Geronimo: Are its days numbered?

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News: Geronimo: Are its days numbered?

  1. Geronimo: Are its days numbered? (57 messages)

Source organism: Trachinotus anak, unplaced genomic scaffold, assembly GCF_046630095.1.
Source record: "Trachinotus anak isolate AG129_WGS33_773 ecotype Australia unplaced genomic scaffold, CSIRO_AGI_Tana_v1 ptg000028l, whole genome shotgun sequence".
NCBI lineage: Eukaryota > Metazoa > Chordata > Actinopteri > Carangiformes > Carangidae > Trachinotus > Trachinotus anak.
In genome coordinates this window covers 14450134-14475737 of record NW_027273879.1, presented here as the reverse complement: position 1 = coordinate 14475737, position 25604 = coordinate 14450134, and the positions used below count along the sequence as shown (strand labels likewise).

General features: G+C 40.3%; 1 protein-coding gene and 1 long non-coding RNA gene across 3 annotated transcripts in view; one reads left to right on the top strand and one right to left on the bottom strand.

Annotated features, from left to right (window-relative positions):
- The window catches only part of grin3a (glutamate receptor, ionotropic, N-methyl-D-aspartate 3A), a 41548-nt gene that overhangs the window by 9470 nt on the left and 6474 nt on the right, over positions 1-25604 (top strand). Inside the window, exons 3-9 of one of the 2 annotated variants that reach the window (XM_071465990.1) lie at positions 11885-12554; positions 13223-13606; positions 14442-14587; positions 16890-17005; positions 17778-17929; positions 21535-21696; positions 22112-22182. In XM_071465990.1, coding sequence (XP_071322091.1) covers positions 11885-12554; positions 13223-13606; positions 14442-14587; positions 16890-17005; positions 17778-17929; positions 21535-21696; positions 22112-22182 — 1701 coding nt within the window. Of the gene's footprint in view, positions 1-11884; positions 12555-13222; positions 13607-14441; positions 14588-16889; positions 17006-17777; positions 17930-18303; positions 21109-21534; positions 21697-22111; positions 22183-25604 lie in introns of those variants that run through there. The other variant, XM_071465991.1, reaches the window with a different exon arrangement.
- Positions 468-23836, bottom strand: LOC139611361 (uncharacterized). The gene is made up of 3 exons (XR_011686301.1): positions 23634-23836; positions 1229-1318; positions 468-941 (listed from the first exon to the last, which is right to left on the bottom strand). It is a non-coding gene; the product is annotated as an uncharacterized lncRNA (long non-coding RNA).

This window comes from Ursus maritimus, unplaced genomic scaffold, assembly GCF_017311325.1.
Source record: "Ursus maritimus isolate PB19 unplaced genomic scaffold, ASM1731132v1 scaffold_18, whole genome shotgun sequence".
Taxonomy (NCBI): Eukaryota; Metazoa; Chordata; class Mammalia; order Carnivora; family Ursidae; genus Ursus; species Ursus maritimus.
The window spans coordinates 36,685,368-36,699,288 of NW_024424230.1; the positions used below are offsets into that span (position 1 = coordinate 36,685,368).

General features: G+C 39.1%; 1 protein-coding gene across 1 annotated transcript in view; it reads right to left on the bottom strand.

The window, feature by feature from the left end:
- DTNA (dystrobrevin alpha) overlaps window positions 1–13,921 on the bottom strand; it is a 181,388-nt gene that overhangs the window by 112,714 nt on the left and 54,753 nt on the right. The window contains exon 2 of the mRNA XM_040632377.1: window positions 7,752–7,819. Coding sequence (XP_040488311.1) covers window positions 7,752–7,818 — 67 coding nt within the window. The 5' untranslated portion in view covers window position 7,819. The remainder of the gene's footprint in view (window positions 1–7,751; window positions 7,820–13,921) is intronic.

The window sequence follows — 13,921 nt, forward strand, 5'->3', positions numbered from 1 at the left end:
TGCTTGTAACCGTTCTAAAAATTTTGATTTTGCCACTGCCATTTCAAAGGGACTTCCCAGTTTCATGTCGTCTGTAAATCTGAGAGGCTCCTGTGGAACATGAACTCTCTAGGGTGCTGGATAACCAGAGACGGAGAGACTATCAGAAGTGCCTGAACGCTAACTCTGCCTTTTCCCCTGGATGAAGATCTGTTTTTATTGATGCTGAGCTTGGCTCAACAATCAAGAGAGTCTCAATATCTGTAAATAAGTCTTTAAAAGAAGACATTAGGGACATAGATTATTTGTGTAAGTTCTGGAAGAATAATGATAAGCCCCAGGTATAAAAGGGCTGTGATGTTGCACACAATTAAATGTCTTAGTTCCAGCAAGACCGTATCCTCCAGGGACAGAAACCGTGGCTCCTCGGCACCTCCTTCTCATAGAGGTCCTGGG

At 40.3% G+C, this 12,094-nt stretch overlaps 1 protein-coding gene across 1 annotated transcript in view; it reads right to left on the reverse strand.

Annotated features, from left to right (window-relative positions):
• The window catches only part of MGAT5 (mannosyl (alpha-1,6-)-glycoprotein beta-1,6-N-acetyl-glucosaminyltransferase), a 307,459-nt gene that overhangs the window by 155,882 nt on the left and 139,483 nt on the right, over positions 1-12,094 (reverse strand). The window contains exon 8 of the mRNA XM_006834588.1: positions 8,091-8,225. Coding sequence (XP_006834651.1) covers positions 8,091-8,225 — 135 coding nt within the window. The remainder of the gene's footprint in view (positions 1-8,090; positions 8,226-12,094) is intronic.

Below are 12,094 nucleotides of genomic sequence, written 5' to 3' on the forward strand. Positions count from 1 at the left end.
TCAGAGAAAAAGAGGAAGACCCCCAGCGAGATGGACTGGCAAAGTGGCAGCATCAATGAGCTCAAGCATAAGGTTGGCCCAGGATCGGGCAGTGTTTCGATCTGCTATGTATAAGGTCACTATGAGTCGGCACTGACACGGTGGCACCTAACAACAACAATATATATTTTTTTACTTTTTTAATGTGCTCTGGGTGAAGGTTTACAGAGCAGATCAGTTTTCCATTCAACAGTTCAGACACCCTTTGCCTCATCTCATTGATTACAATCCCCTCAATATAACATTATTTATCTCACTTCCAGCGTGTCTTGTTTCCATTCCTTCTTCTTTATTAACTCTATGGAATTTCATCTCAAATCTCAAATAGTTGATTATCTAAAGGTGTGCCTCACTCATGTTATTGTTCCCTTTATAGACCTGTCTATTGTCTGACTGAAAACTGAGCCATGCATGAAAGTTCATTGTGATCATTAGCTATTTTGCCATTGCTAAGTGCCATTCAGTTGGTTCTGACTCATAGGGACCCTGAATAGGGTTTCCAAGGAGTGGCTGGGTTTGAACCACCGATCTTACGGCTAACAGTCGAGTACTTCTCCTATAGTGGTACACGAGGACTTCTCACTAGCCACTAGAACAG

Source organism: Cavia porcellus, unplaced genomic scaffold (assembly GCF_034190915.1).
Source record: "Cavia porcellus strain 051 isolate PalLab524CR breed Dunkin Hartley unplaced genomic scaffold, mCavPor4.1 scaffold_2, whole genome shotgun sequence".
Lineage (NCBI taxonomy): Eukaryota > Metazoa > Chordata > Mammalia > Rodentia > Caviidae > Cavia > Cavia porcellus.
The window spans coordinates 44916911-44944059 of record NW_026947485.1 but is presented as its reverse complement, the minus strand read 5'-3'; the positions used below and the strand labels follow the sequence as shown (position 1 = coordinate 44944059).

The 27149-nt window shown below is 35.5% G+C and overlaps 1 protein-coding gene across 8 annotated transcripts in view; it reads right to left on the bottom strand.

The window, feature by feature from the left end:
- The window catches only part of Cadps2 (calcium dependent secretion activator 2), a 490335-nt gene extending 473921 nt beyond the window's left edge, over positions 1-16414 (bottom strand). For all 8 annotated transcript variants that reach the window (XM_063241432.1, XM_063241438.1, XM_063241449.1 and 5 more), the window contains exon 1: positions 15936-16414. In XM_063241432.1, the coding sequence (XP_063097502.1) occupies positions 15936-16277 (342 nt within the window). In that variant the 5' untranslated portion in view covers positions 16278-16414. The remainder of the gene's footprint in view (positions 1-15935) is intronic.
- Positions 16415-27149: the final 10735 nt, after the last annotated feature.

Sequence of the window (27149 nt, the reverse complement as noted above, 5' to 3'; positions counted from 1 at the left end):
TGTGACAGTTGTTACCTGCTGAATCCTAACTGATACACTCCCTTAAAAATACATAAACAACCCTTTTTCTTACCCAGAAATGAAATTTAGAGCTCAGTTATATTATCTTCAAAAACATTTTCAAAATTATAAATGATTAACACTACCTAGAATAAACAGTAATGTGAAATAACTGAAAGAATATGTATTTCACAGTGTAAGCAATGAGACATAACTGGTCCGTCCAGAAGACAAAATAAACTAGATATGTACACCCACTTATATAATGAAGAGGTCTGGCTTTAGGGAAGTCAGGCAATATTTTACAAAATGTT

An anonymous conversation with a Geronimo user who's been paying close attention to Geronimo's development yielded an interesting statement: Geronimo's days are numbered. The reason offered was IBM's sponsorship, in which a large number of the Geronimo committers were hired by IBM, and for whatever reason, innovation ceased within the project. It's an interesting story. Geronimo is much like Eclipse: not formally controlled by IBM, but since most of Geronimo's core committers are employed by Big Blue, control more or less belongs in IBM's hands. Innovation for Geronimo is being driven by two factors: one is IBM's apparent decision to not invest in architectural resources for Geronimo, and the other is IBM's protection of the WebSphere brand. If Geronimo - AKA WebSphere Community Edition (WASCE) - were to improve to be better or more recognizable than the for-pay WebSphere Application Servers, then IBM felt that the licensing revenue would dry up. Therefore, when Geronimo passed the Java EE 5 compliance tests back in May, it was announced but not capitalized upon. Resources were allocated to the commercial WAS branding, so Geronimo languished - while competitors such as Glassfish marketed themselves aggressively, and other competitors enhanced their project portfolios instead of focusing on Java EE compliance. As a result, Geronimo is being assaulted, for better or for worse, by both directions: good architecture was declined out of competition with WAS 5.x and WAS 6, product portfolio enhancement was also focused on WAS 5.x and 6, and external competitors, not burdened by having two competing revenue models, were able to market more aggressively and enhance product feature sets without regard to a slower development cycle. Even its place in Apache is corrupted, says TSS' source: one of the criteria for a healthy project is a lack of homogenous developers, meaning a majority of developers paid to work on the project by a single entity. Obviously, Geronimo fails this test. Out of 43 committers listed, 19 are employed by IBM - which isn't a numeric majority in and of itself, but many committers aren't active, yielding a heavy tilt in IBM's direction. This is very sad, in many ways. Geronimo is an example of an Apache project at its best: combining multiple open source implementations of various specifications into one cohesive product, with some unique enhancements all its own. However, if it's being driven by IBM's business interests and not the community upon which it's supposed to rely, then its days are indeed numbered. All it will become is an "also-ran" for IBM, a product from which IBM could use the best developers and ideas, while gaining the promotional advantage of Apache participation. The question becomes, then, "What to do with Geronimo?" It's unclear whether developer heterogeneity can be recovered - IBM's employment of most of the active committers would rob Geronimo of too many experienced developers. It either needs to become an IBM product, leaving Apache behind, or IBM needs to let the Geronimo community flourish, even to what it might think is its own disadvantage. What do you think?